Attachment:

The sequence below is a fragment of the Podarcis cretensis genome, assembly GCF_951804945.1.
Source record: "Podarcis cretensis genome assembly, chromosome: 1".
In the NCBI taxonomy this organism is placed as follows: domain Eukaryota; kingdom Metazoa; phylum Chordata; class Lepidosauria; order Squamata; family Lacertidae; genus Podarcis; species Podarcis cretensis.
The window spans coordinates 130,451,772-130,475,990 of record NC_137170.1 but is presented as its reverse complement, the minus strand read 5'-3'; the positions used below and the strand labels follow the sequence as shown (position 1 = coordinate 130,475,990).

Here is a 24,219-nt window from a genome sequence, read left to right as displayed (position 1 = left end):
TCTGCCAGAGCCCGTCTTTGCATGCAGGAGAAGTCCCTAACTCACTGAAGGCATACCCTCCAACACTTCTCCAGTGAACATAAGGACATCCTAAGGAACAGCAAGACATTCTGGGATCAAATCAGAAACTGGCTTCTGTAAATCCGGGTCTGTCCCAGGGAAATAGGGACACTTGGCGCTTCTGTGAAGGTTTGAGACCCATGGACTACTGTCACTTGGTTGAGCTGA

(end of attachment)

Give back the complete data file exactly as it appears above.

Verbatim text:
The sequence below is a fragment of the Podarcis cretensis genome, assembly GCF_951804945.1.
Source record: "Podarcis cretensis genome assembly, chromosome: 1".
In the NCBI taxonomy this organism is placed as follows: domain Eukaryota; kingdom Metazoa; phylum Chordata; class Lepidosauria; order Squamata; family Lacertidae; genus Podarcis; species Podarcis cretensis.
The window spans coordinates 130,451,772-130,475,990 of record NC_137170.1 but is presented as its reverse complement, the minus strand read 5'-3'; the positions used below and the strand labels follow the sequence as shown (position 1 = coordinate 130,475,990).

Here is a 24,219-nt window from a genome sequence, read left to right as displayed (position 1 = left end):
TCTGCCAGAGCCCGTCTTTGCATGCAGGAGAAGTCCCTAACTCACTGAAGGCATACCCTCCAACACTTCTCCAGTGAACATAAGGACATCCTAAGGAACAGCAAGACATTCTGGGATCAAATCAGAAACTGGCTTCTGTAAATCCGGGTCTGTCCCAGGGAAATAGGGACACTTGGCGCTTCTGTGAAGGTTTGAGACCCATGGACTACTGTCACTTGGTTGAGCTGA